Pain in the Nation: The Drug, Alcohol and Suicide Crises and the Need for a National Resilience Strategy. Executive Summary.
Pain in the Nation: Public Health Report SeriesIssue Report
Segal, Laura M. De Blasi, Anne. Mueller, Jennifer L. May, Kendra. Warren, Molly.
Trust for America's Health. Well Being Trust.
Published: November 2017
Trust for America's Health
1730 M Street, NW Suite 900
Washington, DC 20036
This document is an executive summary of a report by the Trust for America’s Health (TFAH) and Well Being Trust (WBT) that calls for the need to develop a national strategy to improve resilience in the United States and reduce deaths from drug overdoses, alcohol, and suicides. The report examines current trends and evidence-based and expert-recommended policies, practices, and programs to take a more comprehensive approach to counter these crises. It begins with a review of the current crisis of drug-related, alcohol-induced, and suicide deaths, the economic costs of healthcare spending for individuals who have a diagnosis related to drugs, alcohol or suicide-risk, and the incidence of mental health and substance use disorders, adverse childhood experiences, and the maltreatment of children. Top priorities for a paradigm shift in the response to these challenges are then discussed and recommendations for a National Resilience Strategy are made that address: increasing access to policy and programmatic advice and support and the establishment of expert networks; putting prevention first; focusing on early childhood; rebooting school-community efforts to support tweens and teens; improving and expanding behavioral health services and aligning with healthcare to support the whole health of individuals and families; early identification of issues and connection to supports and services; and improving pain management and treatment. Charts provide statistics on substance abuse deaths and suicides from 1999 to 2015 for each State, as well as 2025 projections. 68 references.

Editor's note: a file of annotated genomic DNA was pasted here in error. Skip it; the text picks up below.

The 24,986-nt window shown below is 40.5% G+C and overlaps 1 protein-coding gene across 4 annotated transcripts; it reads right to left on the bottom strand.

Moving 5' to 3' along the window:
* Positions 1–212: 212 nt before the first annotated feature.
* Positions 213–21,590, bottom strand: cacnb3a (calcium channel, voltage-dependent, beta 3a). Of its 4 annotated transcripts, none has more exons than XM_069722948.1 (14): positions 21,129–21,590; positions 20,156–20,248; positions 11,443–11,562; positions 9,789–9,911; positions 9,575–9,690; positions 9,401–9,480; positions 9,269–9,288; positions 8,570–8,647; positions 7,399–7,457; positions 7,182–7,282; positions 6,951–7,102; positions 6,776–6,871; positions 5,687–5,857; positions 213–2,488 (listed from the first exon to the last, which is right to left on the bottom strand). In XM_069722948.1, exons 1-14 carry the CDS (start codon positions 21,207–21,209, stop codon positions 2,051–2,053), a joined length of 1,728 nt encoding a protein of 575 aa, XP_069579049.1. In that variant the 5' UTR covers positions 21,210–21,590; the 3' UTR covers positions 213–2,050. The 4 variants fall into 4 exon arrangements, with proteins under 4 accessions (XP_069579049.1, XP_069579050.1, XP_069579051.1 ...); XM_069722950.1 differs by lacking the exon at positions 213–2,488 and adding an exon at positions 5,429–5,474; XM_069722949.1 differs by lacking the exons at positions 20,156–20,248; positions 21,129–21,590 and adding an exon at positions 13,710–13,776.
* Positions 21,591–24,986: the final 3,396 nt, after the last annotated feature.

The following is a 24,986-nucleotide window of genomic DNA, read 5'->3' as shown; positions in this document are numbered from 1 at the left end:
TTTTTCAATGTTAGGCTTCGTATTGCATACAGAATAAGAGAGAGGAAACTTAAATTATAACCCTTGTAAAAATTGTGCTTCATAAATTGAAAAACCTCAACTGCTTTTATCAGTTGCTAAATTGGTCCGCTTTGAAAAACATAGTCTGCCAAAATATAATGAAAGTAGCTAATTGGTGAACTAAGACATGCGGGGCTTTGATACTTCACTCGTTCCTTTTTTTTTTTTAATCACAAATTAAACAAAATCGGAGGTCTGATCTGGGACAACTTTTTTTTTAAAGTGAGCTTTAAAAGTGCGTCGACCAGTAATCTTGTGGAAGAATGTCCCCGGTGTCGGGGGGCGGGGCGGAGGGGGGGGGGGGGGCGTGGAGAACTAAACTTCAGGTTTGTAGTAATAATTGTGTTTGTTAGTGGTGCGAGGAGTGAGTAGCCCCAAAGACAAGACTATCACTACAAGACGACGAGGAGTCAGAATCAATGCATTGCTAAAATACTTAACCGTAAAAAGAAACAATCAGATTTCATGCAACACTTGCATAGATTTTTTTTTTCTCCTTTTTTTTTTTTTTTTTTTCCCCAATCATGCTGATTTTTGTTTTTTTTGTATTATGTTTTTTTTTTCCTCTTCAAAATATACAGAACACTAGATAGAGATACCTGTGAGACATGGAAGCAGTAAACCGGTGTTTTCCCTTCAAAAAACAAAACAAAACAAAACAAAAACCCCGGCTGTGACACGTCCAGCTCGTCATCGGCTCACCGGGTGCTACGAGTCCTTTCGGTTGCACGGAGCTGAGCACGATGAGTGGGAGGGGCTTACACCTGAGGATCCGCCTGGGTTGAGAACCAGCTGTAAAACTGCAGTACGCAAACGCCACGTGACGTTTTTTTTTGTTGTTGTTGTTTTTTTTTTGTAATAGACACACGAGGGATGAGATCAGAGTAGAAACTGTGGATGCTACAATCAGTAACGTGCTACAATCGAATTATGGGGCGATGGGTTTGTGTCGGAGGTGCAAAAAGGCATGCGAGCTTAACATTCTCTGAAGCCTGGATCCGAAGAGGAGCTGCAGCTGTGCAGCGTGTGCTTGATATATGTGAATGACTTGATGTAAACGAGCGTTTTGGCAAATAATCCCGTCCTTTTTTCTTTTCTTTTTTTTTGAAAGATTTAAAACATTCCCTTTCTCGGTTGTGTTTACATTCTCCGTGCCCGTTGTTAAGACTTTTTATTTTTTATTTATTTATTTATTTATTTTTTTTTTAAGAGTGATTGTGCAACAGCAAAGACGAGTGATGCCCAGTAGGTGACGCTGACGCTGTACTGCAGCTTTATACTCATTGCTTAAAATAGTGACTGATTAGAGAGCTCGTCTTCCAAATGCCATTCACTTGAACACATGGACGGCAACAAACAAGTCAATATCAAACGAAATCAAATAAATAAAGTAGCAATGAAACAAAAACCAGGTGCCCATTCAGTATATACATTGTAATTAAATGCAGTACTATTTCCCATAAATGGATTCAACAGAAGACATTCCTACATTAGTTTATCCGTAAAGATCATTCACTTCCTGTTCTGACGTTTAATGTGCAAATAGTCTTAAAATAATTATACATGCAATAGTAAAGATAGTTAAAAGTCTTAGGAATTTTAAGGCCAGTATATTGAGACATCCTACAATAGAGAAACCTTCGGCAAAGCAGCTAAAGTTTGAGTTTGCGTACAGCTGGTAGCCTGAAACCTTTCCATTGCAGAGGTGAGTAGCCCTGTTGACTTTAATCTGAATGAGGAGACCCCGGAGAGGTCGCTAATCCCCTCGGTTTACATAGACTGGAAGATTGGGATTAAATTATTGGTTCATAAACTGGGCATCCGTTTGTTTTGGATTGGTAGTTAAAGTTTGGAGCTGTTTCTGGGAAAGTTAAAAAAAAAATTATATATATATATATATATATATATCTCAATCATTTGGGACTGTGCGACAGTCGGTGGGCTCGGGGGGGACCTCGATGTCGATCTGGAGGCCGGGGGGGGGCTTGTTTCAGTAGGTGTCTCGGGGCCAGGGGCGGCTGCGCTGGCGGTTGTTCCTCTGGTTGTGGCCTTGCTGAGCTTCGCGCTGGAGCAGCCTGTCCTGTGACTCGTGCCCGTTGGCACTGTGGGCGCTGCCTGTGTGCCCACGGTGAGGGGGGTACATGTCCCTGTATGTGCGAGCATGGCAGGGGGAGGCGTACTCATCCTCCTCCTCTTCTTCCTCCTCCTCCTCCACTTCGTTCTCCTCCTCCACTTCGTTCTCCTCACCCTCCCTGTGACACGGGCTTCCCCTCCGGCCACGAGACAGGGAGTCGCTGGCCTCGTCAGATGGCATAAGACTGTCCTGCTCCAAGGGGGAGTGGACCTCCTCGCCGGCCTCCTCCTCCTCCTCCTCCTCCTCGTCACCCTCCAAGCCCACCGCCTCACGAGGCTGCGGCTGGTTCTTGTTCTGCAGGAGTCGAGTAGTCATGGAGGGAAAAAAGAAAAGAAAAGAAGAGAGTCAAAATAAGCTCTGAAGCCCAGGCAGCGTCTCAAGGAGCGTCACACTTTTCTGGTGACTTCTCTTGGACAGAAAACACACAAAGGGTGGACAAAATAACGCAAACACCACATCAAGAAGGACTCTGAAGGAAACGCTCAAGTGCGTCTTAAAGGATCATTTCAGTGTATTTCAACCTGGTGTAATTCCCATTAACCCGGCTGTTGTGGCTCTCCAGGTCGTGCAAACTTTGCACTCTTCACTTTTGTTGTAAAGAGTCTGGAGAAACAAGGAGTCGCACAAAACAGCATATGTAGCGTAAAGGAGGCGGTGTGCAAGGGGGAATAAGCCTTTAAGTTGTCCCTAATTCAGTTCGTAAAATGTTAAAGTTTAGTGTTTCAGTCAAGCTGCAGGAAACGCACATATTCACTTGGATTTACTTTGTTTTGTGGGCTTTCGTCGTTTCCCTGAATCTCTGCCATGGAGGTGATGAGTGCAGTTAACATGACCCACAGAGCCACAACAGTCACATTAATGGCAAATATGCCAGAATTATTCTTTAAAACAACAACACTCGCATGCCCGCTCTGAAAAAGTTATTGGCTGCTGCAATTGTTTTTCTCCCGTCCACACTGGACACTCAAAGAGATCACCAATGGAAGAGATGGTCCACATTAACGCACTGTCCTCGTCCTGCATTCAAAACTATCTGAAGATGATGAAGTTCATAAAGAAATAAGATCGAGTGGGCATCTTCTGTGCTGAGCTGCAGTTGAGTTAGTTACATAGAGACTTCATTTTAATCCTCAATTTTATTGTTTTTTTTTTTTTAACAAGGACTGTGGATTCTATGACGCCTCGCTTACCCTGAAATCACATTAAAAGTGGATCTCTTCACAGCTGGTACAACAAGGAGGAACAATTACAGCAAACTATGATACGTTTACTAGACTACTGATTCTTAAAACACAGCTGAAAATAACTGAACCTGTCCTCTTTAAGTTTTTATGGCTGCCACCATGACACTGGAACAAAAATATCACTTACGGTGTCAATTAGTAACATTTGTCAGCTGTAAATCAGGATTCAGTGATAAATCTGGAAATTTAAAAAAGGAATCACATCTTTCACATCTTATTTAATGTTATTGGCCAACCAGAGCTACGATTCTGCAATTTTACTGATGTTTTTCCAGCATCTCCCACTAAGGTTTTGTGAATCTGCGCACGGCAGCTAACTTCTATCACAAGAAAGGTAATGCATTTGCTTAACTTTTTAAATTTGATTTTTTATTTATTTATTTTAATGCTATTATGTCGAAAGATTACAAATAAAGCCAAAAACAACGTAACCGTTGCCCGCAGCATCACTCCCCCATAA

substance abuse treatment; suicide; prevention programs; incidence; policy formation; early intervention programs; mental health services; resilience; drug overdose; drug addiction; opioid addiction; alcohol abuse; alcoholism; death